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July 18, 2007

Building a Community Site – It’s About People, Not Technology

Sometimes in the online world when approaching a project people seem to classify the issues facing a website as a technology issue. It’s as if building a web site is this mysterious thing wrapped in so much technology it’s just too much handle. Just sitting in the office of a technology provider gets nerve wracking; hearing all the techno geeks spitting out acronym after acronym and having no idea what any of it means – html, Ajax, XML, HTTP, Java, ASP, .NET, Web services, Web 2.0, what all does it mean?!

I’m here to tell you not to worry about all those acronyms, phrases, and geeks telling you what to do, do what you know. Websites are nothing but a different way of doing your business; bricks and mortar are the traditional way, but they both have something in common and that’s people. In this article I’m going to discuss community sites since they’re a growing influence on the web and generating plenty of interest.

Community; what do you think of when you hear community? Think of community as your own home town. Anyone who’s played Sim City should have some concept of what it takes to build a community. If you remember from the game, you had some cash to build houses, roads, and services. Now let’s look at that on the web, you have some money to build a site, network connection to the Internet, and some functionality to the site. The site is your community and to build it, you need to provide some place for people to live.

In the beginning in order to grow your community you have to provide a place for your users to live. Granted a site that is mostly static is nice to visit, but I wouldn’t want to live there (sound familiar?). You have to provide something on your site to encourage people to want to live there. There are the usual features like forums, weblogs, profile pages and the like, that’s a good start, it gives a person a place to live.

When you add these “living spaces” for your users, consider what they provide, at a minimum they should provide your user community with the ability to express themselves. As in any community whether offline or online people want to express themselves and distinguish themselves from others in the crowd. They build this identity by the clothes they wear, cars they drive, and people they associate with. Online they do something similar; they create avatars, profiles to help them connect with others that have similar interests. And just like in the physical communities people go to churches, community activities, and other places to develop relationships with people that have similar interests. They’ll do the same on your website, but you need to provide them with a means to do. So when shopping for interactive applications ensure that they will provide mechanisms for your users to build those relationships.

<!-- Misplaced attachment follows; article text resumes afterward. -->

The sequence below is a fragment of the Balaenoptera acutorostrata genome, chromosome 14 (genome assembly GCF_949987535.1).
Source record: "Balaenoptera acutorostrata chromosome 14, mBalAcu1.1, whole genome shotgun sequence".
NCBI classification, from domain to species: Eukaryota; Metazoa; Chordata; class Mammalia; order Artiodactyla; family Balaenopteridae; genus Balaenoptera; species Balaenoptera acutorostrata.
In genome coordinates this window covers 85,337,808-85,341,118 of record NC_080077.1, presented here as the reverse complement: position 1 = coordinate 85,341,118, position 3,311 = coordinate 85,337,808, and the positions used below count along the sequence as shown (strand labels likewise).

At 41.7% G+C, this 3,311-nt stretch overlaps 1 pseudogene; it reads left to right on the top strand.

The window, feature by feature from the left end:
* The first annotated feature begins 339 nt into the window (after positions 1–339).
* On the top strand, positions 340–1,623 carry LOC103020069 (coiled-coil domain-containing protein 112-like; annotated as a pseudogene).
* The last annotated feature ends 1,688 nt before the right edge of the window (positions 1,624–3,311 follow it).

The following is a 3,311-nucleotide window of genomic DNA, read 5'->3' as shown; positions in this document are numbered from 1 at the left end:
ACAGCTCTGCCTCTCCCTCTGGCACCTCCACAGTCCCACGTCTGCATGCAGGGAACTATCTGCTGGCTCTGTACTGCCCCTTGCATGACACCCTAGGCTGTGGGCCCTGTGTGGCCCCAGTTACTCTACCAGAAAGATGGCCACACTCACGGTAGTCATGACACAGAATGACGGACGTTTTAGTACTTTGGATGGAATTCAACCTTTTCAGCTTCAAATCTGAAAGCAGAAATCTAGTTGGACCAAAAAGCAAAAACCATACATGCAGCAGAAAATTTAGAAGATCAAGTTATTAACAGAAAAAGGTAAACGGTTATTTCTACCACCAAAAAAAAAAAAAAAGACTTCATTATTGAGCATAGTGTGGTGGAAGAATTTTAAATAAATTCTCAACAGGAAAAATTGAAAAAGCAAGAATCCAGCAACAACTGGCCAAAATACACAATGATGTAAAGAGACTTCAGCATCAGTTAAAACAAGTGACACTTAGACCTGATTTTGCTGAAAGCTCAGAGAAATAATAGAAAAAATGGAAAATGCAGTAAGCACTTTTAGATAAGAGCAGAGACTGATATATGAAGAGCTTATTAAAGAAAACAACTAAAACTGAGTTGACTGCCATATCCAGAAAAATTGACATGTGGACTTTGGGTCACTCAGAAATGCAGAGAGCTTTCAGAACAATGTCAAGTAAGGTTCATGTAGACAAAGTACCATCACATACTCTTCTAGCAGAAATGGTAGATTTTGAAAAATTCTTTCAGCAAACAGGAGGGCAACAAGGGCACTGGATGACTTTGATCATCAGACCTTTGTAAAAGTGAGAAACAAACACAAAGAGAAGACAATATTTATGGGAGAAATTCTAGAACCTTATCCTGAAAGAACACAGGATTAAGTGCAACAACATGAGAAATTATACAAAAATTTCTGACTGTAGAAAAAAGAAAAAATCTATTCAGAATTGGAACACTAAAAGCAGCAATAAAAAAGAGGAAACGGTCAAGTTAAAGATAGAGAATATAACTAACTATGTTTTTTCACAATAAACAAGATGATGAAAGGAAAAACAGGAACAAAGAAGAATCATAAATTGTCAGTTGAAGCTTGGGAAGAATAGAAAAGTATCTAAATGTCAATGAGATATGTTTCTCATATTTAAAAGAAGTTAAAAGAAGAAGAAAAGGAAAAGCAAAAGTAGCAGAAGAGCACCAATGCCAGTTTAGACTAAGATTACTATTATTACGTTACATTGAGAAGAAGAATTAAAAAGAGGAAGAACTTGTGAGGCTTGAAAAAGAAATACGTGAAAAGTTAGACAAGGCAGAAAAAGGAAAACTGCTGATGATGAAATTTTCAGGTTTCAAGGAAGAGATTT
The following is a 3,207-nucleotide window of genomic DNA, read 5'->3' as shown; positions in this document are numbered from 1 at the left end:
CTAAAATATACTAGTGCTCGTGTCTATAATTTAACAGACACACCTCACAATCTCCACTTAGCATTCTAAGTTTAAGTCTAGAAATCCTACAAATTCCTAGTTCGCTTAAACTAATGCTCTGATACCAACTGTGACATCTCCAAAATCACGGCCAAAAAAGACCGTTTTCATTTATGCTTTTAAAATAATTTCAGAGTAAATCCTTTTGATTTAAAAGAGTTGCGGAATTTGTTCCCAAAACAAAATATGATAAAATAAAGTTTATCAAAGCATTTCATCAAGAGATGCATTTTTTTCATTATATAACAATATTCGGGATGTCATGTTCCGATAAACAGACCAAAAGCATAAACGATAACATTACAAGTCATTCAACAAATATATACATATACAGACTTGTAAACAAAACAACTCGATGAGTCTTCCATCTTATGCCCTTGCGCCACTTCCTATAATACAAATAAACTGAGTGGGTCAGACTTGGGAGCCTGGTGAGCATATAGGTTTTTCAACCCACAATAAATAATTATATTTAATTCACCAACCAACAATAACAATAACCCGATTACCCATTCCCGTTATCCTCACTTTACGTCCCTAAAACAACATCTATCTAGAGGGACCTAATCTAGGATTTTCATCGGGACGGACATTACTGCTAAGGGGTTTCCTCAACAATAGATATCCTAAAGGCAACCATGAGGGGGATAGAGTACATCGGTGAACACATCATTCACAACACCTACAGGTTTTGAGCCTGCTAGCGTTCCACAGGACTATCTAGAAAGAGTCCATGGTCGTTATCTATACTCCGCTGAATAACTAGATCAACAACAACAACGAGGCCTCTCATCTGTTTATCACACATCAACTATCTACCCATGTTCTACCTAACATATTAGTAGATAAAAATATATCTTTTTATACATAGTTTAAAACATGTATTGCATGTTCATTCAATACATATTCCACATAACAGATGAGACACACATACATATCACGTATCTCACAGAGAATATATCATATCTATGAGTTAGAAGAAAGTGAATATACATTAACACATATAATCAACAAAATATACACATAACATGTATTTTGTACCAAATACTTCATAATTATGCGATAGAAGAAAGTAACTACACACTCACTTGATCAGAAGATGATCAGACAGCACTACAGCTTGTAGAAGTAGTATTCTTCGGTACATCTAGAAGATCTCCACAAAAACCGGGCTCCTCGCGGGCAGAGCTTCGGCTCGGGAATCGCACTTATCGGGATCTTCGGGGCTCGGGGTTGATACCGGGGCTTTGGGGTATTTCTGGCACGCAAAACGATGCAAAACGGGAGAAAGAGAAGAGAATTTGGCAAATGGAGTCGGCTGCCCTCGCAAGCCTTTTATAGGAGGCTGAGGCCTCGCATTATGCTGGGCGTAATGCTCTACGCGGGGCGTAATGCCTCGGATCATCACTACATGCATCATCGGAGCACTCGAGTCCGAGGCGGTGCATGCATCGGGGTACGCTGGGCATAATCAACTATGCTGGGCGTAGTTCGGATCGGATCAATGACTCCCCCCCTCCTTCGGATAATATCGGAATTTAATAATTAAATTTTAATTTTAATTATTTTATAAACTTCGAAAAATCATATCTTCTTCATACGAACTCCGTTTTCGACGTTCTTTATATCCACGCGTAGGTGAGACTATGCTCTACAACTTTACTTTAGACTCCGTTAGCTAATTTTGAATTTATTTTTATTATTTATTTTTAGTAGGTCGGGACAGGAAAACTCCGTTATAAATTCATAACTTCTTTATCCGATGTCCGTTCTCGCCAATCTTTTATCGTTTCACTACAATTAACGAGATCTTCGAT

As a community grows it needs leadership and this is the same online. For example, if your site becomes popular and has forums, usually you’ll see a few of your posters become pretty prominate in their activity, posting frequently. By providing them with moderator privileges or some special designation you allow leaders to step up, and provide the community with people who appear to have some connection to the site and help build community and participation. You could extend the moderator concept to enable your users to host online chats, or even participate in podcasts or weblog posts.

As time goes by your site leaders will come and go, and it will be up to you to monitor activity within the site and find leaders. This further enhances the community aspect and allows your community to be dynamic.

Another thing to foster growth and participation is to have periodic contests, contests that allow for some user contributed content is ideal. For example some sites have users submit stories, graphics like humorous graphics, basically anything that builds content for your site, but still enables your population to contribute to the site. The cost is relatively low, and if you have the traffic you may be able to work relationships with sponsors to provide the spoils to the winner.

The main idea to take from this article is community sites are not about technology, they’re about people. Find out what people like and enable them to “own” your site. If you do this your site is sure to grow and prosper. Good luck!

Author:  Patrick Santry has been conducting web and eBusiness strategy for over 13 years. He has authored numerous books on web technologies, and is a sought after speaker on web topics. His current project is helping his daughter on JonasBrothersFan.com which is a community for fans of the band The Jonas Brothers.

One Response to “Building a Community Site – It’s About People, Not Technology

    You brought my favorite topic in discussion, I am operating one social site namely siyasibaithak dot com and guess what I allowed my site members to build dofollow backlinks as much as they can and also they can promote any product, affiliate product or even their amazon products as well. They can share pictures, videos, poems, quotes etc. and I will never block a single content produce by them so my members feel really happy on my site and they are producing a hell of a lot of impressions which means I make them happy instead of making search engines happy.

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